My daughter has a couple of bookcases in her home that I built in 1974. We had just purchased our first home in Ft. Worth and I knew what I wanted for a bookcase. Unfortunately, I could find what I wanted and I probably couldn’t have afforded to purchase them at the time anyway. Consequently, I built my own.  

Years later, when we lived in Midland, I built a similar bookcase for my parents for Christmas one year. Consequently, after they no longer needed the bookcase, I incorporated it into our home.  Despite the fact that it is homemade, I think it has a good look. I can’t take credit for the design. A former girlfriend’s father, who was a carpenter, built one similar for their home.  I liked the design and I filed it away in my head for later use.

The thing that surprised me most about Clint Harp’s story is that he didn’t grow up building things. His maternal grandfather, who was very skilled at craftsmanship, created a dinning table for his home that seated twelve people. Consequently, as a thirty-year-old, Clint had this insatiable urge to walk away from a lucrative career that he hated, to pursue building tables.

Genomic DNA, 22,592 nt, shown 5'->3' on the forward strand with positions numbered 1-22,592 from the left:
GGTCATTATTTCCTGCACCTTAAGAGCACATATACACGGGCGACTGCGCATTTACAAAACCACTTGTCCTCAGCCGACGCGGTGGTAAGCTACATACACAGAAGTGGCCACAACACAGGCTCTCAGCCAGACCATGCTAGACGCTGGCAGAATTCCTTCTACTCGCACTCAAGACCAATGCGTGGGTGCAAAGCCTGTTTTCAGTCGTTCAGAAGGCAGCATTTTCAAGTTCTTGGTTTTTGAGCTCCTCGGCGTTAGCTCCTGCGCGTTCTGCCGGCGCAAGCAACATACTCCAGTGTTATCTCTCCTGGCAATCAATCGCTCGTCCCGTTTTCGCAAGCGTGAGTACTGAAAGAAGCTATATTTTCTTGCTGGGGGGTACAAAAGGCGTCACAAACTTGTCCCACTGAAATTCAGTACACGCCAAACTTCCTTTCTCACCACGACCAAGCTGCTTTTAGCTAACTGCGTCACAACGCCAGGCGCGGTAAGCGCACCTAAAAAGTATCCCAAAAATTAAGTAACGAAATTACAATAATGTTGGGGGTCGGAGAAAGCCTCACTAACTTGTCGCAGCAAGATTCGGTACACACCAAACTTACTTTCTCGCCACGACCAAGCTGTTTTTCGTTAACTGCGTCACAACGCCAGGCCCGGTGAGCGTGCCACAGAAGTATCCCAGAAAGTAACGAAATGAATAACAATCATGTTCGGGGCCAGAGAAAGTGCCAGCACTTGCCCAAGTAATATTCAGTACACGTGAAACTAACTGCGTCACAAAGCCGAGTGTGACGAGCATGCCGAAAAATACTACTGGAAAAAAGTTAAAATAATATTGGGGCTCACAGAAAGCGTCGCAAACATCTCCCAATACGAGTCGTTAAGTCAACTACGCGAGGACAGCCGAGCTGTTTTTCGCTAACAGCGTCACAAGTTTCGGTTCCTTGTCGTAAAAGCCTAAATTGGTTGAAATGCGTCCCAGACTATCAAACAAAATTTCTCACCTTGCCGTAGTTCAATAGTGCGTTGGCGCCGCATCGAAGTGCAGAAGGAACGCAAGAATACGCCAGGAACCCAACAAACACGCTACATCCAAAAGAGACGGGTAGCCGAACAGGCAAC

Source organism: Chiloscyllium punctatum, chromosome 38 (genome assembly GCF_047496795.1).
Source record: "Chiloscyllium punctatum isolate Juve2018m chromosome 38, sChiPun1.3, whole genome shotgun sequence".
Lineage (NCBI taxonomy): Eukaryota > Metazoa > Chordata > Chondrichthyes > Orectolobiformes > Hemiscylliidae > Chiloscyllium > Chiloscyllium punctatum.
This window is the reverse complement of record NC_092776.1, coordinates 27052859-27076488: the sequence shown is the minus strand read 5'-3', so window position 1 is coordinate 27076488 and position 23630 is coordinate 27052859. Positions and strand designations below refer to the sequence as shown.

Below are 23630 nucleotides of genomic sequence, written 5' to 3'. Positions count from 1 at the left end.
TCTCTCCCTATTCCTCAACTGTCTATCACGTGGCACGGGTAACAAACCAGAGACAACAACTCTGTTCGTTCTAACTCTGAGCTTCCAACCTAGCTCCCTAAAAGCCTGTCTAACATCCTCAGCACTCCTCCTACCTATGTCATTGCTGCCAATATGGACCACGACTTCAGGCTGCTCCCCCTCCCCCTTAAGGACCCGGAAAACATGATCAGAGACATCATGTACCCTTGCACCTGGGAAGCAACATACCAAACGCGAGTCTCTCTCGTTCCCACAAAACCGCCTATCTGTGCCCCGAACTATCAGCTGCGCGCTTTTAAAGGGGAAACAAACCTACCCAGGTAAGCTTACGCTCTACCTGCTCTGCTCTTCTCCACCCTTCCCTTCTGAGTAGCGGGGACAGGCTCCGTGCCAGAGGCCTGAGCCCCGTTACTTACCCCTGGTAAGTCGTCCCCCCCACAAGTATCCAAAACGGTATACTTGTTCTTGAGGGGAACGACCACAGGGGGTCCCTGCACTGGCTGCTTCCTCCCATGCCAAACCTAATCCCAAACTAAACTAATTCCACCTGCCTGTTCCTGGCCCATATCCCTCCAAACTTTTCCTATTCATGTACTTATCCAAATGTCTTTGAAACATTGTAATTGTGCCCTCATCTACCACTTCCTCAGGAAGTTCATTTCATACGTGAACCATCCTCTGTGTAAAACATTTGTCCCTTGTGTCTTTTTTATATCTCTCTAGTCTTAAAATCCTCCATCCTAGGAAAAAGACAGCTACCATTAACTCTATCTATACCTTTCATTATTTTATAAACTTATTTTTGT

Clint’s is a compelling story and he is now living his dream.  The thing that I found fascinating about his book is the back-stories woven into his history. I remember thinking when I heard him speak at the Home and Garden Show, that he was a very effective communicator.  He was articulate and poised and seemed perfectly at home with a microphone in his hand.  The message that came through had a relationship to his passion for making things out of wood.  Because of his maternal grandfather’s influence, it may have even been woven in his DNA. Who’s to say?

But how do you know that before you actually do it?  Maybe at some level, life has something to do with trial and error. You learn by doing. You gravitate toward the things that feel right and you steer clear of circumstances that make you uncomfortable.